"The 1960s represented a giant Wood-stock of doomsaying," writes this wry critic. I am quite sure that some of the people who were so eminently quotable in the Sixties would just as soon forget what they said or wrote. The greatest lesson in responsibility, however, is to be held responsible for one's statements." All the prophets of political, social and ecological doom get their turn to squirm. Metropolitan newspapers, the campus and underground press, college professors, public officials - they all had their fling in this orgy of rhetorical brinkmanship: Dave Dellinger (and so many others), "who left prophecies of doom wherever he could find a paying college audience." " The New York Times, whose "Op Ed page alone was loaded with so many predictions of gloom for the future that one must almost feel, as Keats put it, 'half in love with easeful death.' The Wandervogel, those "sad-faced, humorless children of the urban middle class" who "are really incipient George Apleys of the future. One can see them now - telling their children about those hard days of the 1960s." Eugene McCarthy, whose 1960 definition of a liberal (as a person given to "more subtle or sophisticated explanations") almost immediately became outdated. "There was, to play upon the words of Eugene McCarthy, hardly anything sophisticated about the attempts to blow up the Statue of Liberty, the Liberty Bell, the Capitol in Washington, or hundreds of university structures throughout the land."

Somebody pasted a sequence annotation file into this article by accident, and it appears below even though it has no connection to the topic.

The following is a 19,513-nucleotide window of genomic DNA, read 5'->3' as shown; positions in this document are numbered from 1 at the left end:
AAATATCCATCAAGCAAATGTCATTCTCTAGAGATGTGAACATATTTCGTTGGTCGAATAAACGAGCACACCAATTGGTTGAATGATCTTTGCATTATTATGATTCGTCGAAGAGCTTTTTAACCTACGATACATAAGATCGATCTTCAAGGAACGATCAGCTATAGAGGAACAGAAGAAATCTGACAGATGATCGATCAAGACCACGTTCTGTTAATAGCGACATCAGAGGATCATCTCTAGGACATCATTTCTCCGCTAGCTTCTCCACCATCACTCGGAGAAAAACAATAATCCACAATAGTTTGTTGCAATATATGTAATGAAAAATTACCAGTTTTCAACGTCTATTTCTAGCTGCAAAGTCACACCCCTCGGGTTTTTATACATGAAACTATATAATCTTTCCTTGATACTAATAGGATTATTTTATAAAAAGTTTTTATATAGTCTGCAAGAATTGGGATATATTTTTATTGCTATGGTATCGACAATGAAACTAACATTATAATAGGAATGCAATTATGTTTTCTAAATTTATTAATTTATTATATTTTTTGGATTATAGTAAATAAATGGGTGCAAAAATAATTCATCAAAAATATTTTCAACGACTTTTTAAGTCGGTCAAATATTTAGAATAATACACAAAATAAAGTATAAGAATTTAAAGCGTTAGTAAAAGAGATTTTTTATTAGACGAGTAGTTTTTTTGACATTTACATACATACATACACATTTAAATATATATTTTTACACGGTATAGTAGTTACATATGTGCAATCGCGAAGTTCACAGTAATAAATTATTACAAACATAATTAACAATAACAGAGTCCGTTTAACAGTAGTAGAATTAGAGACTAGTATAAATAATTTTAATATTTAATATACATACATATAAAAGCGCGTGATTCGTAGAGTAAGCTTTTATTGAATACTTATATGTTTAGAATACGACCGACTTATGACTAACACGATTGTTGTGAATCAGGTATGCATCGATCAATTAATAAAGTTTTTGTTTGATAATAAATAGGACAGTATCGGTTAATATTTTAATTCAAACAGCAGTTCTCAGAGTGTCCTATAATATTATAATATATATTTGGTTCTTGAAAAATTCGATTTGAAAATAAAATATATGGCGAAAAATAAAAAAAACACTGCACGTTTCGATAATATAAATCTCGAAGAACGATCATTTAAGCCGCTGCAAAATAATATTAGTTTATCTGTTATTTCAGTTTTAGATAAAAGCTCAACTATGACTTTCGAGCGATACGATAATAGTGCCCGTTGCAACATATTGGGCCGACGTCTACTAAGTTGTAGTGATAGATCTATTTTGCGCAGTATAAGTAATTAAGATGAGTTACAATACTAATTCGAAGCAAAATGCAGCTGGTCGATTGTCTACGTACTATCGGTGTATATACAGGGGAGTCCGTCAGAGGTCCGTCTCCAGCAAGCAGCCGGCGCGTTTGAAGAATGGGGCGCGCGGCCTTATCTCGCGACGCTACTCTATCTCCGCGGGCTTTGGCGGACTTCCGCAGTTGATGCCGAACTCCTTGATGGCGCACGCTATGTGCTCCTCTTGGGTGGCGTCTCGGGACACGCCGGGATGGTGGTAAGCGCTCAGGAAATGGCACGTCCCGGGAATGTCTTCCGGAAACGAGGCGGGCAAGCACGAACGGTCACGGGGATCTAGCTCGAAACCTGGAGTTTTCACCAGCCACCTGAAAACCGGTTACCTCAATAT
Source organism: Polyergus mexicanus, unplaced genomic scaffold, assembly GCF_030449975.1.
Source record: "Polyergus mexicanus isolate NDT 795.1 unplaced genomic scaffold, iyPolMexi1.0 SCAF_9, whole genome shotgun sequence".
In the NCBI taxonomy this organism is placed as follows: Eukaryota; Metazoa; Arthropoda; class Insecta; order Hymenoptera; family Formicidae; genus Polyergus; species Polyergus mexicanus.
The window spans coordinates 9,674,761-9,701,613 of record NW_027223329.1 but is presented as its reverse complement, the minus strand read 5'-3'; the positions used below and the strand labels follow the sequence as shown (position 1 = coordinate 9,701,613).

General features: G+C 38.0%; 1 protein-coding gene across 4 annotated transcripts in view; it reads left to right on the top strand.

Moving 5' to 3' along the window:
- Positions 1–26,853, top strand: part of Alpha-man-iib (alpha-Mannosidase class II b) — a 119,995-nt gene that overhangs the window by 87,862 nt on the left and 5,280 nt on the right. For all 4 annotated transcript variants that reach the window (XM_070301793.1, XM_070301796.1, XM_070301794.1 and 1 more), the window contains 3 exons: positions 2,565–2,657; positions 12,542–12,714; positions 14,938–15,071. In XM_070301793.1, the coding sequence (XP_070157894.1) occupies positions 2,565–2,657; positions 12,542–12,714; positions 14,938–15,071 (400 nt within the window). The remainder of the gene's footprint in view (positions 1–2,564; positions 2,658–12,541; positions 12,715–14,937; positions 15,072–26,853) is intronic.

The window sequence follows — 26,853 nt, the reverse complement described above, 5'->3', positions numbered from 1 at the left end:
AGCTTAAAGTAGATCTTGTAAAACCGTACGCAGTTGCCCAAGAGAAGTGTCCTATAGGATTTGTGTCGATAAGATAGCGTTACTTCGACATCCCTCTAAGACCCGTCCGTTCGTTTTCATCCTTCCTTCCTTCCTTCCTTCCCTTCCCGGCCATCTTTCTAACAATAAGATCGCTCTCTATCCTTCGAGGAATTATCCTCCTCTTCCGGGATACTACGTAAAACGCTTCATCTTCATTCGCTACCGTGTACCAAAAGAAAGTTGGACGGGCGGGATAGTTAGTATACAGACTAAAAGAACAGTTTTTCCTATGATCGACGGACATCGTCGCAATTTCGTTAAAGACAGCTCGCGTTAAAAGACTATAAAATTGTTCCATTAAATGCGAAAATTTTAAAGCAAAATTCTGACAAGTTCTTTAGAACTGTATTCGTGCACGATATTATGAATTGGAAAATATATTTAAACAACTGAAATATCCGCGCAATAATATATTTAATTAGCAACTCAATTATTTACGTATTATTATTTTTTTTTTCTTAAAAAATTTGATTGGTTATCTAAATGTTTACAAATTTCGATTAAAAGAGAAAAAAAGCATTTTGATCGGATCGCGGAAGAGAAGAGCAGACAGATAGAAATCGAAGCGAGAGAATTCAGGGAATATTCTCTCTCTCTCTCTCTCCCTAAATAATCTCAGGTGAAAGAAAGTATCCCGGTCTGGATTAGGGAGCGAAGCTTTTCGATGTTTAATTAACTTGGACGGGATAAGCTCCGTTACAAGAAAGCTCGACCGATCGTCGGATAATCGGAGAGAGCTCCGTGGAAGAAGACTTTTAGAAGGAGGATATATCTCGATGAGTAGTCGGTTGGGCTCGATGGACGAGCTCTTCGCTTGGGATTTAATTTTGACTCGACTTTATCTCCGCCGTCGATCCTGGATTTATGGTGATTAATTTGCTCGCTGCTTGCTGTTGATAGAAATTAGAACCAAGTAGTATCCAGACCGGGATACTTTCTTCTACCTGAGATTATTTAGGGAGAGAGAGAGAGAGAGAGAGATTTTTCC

Mr. Hicken dips into our history, finds striking similarities between the Jacksonian period and the 1960s: communal experiments, women's lib, civil rights, penal reform, religious exoticism, college riots, ecology, even "natural food" movements. He brings to light the real causes of Sixties tumult, rescuing Vietnam from its convenient role as scapegoat.
The author concludes that both liberals and radicals must share the blame for the excesses of the Sixties, and shows why.